In the January, 2012 issue of Pro Sound News, four noted engineers share news about the latest audio tools they’ve acquired for their personal recording setups, and pinpoint their favorites from both last year and throughout their careers. Here, the engineers also offer advice for anyone thinking of setting up a personal studio environment.
Ian Nieman of Nieman Music in Toronto recommends focusing on the basics. Set up the highest quality signal chain you can and capture audio to the best of your ability, he says. “Record the best signal you can into your DAW. I can’t stress enough the difference a good converter, mic pre or direct box can make on an overall final product.”
KamranV, who moves between the studio and the stage with his recording projects, has a very specific recommendation for a piece of software: “Ableton. Especially for someone who’s not as talented a musician as I should be, this is the simplest way to get a lot for very little. It’s my favorite tool for demoing ideas, but the beauty is that it plugs right into a ‘pro’ session without any problems,” he comments.
But setting up a personal production environment is not just about the audio equipment. Ryan Hewitt maintains his own tracking and mixing facility, Lock Stock Studios, and boasts an impressive list of equipment collected over the years. But, he stresses, “I think the most important thing is to just have a room that sounds good. At the same time, I advise people not to obsess about making the room sound perfect, because it’s never going to happen in a home studio environment.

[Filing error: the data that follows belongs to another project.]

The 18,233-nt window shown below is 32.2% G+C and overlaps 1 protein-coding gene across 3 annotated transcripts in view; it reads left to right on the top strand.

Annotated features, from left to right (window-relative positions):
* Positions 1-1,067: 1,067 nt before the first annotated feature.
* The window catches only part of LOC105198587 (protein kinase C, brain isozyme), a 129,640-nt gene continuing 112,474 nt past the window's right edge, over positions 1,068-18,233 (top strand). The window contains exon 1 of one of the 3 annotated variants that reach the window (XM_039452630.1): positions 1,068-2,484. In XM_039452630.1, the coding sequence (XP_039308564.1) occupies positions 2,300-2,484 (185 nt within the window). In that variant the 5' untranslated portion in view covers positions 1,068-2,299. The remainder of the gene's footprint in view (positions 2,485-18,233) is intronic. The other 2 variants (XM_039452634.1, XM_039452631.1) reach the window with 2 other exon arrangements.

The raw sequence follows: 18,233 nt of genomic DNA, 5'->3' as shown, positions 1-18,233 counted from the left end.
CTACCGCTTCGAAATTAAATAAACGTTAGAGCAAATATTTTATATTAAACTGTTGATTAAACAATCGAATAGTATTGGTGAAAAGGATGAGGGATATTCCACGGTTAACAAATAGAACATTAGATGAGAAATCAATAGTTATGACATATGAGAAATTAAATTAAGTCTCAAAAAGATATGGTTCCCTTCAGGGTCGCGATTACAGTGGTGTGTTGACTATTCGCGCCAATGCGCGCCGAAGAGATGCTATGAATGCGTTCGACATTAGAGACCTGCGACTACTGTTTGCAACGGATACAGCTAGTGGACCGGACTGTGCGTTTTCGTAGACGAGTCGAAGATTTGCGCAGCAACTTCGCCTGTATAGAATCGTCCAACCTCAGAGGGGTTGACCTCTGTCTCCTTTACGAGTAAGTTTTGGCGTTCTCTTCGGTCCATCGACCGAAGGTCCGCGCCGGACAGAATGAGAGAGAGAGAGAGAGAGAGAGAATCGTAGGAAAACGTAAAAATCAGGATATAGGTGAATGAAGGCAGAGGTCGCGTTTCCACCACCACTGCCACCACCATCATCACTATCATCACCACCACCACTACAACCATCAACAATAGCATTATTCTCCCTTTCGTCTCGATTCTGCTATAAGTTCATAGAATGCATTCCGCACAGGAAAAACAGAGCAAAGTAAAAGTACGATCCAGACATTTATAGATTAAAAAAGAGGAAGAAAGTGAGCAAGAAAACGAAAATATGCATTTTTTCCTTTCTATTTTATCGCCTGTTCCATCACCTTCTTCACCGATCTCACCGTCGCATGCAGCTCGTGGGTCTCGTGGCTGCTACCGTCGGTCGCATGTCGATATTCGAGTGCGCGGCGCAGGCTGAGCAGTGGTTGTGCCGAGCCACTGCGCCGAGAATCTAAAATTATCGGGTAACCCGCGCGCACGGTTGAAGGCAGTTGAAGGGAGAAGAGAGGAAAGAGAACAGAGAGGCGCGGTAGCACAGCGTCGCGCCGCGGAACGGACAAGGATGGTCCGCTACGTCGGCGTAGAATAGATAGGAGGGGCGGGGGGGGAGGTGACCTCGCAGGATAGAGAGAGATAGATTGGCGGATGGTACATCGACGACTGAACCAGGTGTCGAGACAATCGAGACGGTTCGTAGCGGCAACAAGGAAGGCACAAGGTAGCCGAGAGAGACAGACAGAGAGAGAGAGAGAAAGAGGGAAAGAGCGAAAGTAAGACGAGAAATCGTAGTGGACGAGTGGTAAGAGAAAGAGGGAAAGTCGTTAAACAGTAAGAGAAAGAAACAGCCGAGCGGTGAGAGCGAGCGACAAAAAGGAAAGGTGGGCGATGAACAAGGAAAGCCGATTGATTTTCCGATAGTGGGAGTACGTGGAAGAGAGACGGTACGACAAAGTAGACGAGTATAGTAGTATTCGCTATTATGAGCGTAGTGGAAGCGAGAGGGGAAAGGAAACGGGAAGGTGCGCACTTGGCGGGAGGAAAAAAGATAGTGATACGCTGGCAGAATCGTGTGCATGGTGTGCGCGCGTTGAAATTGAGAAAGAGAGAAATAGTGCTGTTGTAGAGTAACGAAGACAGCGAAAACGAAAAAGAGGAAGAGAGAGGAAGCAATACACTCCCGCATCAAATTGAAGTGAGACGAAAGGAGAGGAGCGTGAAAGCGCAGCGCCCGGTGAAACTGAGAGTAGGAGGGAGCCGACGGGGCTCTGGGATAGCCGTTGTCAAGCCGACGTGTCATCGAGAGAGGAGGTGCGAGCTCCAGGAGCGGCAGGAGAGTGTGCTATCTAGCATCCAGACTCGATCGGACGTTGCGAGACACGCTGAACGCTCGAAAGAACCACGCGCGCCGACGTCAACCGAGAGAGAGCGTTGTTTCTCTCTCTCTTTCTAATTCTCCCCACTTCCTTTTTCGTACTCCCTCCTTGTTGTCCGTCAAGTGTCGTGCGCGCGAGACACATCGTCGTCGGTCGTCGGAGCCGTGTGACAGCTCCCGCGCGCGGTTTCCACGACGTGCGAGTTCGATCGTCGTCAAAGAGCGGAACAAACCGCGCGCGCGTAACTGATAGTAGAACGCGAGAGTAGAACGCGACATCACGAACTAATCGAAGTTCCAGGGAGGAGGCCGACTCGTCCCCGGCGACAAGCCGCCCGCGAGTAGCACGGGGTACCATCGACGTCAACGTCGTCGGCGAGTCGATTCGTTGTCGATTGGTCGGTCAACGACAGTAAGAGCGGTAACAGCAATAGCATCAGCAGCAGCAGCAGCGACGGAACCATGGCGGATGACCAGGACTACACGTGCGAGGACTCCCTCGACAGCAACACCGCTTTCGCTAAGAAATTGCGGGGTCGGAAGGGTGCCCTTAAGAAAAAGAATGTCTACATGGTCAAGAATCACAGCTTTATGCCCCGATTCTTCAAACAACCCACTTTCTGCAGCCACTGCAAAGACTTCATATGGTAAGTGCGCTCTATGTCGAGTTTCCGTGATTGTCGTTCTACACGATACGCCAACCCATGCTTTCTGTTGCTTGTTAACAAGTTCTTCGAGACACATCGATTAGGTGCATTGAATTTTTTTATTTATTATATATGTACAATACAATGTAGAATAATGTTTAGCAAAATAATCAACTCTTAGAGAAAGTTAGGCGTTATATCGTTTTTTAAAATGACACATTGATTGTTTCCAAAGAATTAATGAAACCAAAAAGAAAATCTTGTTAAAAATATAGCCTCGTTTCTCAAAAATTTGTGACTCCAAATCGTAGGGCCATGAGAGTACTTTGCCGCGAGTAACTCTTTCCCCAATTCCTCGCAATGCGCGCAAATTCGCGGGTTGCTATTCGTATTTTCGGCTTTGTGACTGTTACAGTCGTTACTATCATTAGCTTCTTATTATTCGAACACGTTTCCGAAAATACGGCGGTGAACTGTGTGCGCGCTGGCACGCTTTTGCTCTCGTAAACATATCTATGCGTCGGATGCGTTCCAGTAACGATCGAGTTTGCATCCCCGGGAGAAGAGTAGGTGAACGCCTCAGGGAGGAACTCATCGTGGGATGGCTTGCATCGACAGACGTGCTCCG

“Unless you spend a lot of money, you’re never going to have a perfect sound. I think it’s better to have a mental EQ curve for your room and know that, well, there’s a little bass buildup so I’ve got to make sure I have enough bottom end. Or vice versa; there’s no bottom end in my room, so I have to make sure that I’m not pushing it too hard in the speakers.”
It’s very important to be comfortable, adds Hewitt. “You’re going to be spending a lot of time there, as I do in my home studio. It’s just got to be a nice vibe that you’re comfortable in and which is conducive to creativity; that’s very important.”
Indeed, it’s easy to forget, in all this talk of gear and rooms, that these things are all a means to an end, and intended to give your creativity free rein. “I think that it’s really important to make sure that all of the tools that you have are tools that work for you, rather than getting bogged down by them. The ultimate goal is to be creating music,” says film composer Ryan Shore.
“I would advise someone to acquire the types of gear or the amount of gear that is comfortable for them to maintain,” he continues. “If that means one Mac and a controller, and everything is in one box, go for it! If they’re comfortable with gear and can beef-up from there, awesome; there’s so much capability out there. But my advice would be to make sure that it doesn’t get in the way of the music and is only helping.”
Too much software can almost be a hindrance, and certainly a time-waster, if the user is not familiar with it. Take sample libraries, for example: “People get to a point where they acquire so much,” says Shore. “If you’re auditioning sounds looking for an oboe, and you literally have 100 oboes, eventually you need to choose one and keep going.”
Burl Audio: burlaudio.com
Direct Sound: extremeheadphones.com
Native Instruments: native-instruments.com
Shadow Hills Industries: shadowhillsindustries.com
Signal Transport: sigt.com
Sterling Modular: sterlingmodular.com
Universal Audio: uaudio.com
Ryan Hewitt: ryanhewitt.com
Nieman Music: niemanmusic.com
Ryan Shore: ryanshore.com